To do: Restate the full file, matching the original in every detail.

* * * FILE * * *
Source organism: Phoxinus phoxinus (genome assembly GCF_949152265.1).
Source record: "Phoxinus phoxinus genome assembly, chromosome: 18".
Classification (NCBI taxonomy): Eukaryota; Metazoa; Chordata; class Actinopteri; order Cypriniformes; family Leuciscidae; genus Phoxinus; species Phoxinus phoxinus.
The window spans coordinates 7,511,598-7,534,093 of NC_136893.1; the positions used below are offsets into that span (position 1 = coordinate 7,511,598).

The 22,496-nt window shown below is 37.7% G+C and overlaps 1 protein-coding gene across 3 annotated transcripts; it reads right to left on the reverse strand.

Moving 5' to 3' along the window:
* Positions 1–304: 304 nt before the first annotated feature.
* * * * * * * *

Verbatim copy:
Source organism: Phoxinus phoxinus (genome assembly GCF_949152265.1).
Source record: "Phoxinus phoxinus genome assembly, chromosome: 18".
Classification (NCBI taxonomy): Eukaryota; Metazoa; Chordata; class Actinopteri; order Cypriniformes; family Leuciscidae; genus Phoxinus; species Phoxinus phoxinus.
The window spans coordinates 7,511,598-7,534,093 of NC_136893.1; the positions used below are offsets into that span (position 1 = coordinate 7,511,598).

The 22,496-nt window shown below is 37.7% G+C and overlaps 1 protein-coding gene across 3 annotated transcripts; it reads right to left on the reverse strand.

Moving 5' to 3' along the window:
* Positions 1–304: 304 nt before the first annotated feature.